The US solar market report, published on Wednesday, predicts solar module prices will drop to US$0.35c/W in Q4 2016, having already fallen already by one-third in Q3, down from US$0.60c/W to US$0.40c.
The Q3 price drop already charted, combined with Deustche Banks projections for Q4, would mean a total fall in U.S. module prices of 40 percent in just two quarters.
The U.S. PV market has been notable for its heavy balance of system costs, mostly related to the planning and approvals process. By contrast, Australian solar system prices average around A$1.63/W, less than half the average price for residential installation in the U.S.
But, as the Deutsche report illustrates, this appears to be changing and rather rapidly.
Average residential solar system prices in the US market have only modestly decreased from $US3.86W in 2H14 to $3.57/W in 1H16. Most of the price reduction during this period was driven by BoS cost reduction, the report says.
However, considering the recent precipitous drop in module prices (from ~60/W to less than 40c/W), we expect system prices to decline at a much more rapid pace in the base case scenario assuming a 6-month lag for BoS cost reductions and taking into consideration some of the recent module pricing data points, we estimate system prices of $3.26/W in 2H16, $2.75/W in 1H17, $2.5/W in 2H17 and $2/W in 2H18.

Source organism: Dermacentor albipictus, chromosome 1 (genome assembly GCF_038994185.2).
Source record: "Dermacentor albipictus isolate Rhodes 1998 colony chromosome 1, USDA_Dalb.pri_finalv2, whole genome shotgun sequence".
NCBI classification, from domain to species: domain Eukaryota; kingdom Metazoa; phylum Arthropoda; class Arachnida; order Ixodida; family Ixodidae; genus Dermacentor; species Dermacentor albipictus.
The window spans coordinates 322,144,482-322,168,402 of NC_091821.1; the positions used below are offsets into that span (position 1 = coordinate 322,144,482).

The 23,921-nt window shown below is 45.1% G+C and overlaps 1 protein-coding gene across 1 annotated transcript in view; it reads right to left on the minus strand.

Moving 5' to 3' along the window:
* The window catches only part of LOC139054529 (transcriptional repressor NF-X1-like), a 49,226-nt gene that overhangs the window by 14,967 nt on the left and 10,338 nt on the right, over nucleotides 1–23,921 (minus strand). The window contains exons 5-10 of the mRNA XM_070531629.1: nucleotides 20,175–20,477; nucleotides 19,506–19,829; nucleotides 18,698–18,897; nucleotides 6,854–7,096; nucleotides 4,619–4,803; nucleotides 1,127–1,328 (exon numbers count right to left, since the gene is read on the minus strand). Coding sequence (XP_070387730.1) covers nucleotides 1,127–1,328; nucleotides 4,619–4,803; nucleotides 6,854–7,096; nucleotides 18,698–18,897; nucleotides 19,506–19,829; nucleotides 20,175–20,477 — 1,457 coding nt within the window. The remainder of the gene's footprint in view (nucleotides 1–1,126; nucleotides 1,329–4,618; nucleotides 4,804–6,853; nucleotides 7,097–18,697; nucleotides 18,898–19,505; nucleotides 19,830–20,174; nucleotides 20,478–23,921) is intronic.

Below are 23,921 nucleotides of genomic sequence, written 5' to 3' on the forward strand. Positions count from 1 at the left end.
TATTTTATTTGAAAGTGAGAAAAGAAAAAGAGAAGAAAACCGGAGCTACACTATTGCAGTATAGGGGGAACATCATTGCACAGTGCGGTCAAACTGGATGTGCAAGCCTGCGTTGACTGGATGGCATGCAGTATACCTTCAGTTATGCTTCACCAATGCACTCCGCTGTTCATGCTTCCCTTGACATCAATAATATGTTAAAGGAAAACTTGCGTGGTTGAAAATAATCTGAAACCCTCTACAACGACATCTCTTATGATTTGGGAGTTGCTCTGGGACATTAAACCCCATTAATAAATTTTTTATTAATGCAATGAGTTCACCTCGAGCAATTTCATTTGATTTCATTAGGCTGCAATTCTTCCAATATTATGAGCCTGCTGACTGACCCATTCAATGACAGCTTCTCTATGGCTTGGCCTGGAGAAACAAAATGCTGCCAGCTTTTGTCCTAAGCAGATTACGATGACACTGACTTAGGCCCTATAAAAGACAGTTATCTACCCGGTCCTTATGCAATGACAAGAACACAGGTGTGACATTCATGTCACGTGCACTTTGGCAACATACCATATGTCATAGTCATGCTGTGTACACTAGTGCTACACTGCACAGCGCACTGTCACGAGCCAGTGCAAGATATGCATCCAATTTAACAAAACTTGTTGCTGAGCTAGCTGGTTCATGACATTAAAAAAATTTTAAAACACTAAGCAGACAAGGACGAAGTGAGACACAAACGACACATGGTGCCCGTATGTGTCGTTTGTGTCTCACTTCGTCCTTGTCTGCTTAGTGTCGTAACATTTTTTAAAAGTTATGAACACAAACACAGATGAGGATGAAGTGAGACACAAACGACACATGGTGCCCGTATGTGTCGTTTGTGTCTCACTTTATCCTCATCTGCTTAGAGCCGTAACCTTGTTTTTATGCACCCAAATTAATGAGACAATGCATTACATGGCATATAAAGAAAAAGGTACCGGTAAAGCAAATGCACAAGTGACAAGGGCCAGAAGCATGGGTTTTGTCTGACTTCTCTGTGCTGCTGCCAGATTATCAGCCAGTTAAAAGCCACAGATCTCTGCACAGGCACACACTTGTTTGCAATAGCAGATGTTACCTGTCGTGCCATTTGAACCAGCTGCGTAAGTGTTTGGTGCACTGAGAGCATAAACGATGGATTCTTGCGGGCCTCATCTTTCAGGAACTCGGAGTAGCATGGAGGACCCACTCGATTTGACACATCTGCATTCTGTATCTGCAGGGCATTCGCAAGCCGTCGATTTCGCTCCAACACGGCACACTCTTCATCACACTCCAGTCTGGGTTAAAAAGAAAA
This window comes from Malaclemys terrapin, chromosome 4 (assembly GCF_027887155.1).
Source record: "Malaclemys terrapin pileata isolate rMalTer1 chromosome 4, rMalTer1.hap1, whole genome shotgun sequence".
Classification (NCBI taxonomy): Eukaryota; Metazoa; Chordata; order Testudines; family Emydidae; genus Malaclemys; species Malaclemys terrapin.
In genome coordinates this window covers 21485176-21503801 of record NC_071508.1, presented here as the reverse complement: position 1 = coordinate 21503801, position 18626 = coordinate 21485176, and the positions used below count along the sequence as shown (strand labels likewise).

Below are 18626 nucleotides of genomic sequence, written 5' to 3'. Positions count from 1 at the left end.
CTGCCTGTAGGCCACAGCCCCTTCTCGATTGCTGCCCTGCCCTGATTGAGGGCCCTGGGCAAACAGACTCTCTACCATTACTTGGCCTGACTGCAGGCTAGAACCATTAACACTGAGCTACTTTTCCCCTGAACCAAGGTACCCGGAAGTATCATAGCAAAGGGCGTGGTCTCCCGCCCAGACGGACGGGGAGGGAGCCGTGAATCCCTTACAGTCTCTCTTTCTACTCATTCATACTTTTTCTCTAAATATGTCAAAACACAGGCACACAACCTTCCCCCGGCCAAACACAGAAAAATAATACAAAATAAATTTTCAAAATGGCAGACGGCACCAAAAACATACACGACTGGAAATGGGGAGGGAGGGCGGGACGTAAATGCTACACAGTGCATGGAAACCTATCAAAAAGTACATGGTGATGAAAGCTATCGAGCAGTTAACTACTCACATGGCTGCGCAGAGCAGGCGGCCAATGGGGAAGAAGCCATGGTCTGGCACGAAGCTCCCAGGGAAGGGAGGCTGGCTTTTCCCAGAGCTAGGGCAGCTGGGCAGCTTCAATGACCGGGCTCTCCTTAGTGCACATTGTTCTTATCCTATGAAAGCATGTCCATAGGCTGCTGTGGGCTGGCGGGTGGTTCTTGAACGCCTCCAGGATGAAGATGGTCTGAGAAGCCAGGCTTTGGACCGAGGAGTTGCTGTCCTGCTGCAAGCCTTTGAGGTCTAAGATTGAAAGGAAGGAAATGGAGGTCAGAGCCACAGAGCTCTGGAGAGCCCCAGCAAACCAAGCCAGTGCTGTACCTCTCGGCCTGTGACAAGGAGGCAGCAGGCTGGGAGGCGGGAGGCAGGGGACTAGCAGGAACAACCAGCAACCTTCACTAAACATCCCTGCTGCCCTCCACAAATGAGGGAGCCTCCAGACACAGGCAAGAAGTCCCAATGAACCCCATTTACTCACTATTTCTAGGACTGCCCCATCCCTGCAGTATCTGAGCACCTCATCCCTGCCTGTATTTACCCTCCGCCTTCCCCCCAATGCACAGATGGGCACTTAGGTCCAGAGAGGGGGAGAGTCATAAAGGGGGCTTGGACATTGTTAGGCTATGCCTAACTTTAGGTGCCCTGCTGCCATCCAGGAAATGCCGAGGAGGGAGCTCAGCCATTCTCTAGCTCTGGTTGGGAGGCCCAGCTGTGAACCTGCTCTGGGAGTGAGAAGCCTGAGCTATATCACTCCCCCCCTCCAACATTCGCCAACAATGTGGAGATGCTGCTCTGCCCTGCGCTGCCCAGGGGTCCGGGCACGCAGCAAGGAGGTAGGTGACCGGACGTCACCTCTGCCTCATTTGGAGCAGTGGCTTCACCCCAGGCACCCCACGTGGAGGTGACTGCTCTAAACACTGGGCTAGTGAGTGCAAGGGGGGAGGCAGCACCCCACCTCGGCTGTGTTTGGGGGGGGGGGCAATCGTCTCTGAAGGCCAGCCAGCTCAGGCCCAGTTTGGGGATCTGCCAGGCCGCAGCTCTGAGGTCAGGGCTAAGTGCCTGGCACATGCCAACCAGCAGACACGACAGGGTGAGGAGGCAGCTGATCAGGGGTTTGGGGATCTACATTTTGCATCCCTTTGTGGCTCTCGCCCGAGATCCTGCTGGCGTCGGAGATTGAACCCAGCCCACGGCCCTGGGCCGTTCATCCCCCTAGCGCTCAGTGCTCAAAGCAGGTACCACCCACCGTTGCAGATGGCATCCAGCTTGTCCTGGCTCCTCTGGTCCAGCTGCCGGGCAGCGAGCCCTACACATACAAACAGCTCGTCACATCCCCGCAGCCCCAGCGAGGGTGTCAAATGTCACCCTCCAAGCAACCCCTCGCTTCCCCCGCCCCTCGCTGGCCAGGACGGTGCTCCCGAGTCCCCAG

In a more optimistic scenario, Deutsche Bank says, it estimates system prices of $3.17/W in 2H16, $2.62/W in 1H17, $2.22/W in 2H17 and ~$1.7/W in 2H18.
This precipitous decline in module prices is also accompanied by a sharp decline in inverter prices, the report says, especially in the utility-scale and C&I (commercial and industrial) markets.
As a result, we expect solar economics in several U.S. markets to improve significantly over the next 12-18 months, Deutsche Bank says.
We expect the final gold rush in the U.S. market to begin in 2017. Our view is also supported by the strong pipeline of utility scale-solar projects we estimate roughly 8GW of solar projects under development in Texas and 31GW in the entire US.
For 2018-20, Deutsche Bank forecasts strong growth in all segments, and raises its demand estimates from 13.2GW, 15.2GW and 17.4GW to 16.5GW, 18GW and 19.7GW respectively.
This article was originally published on Renew Economy. It has been reproduced with permission.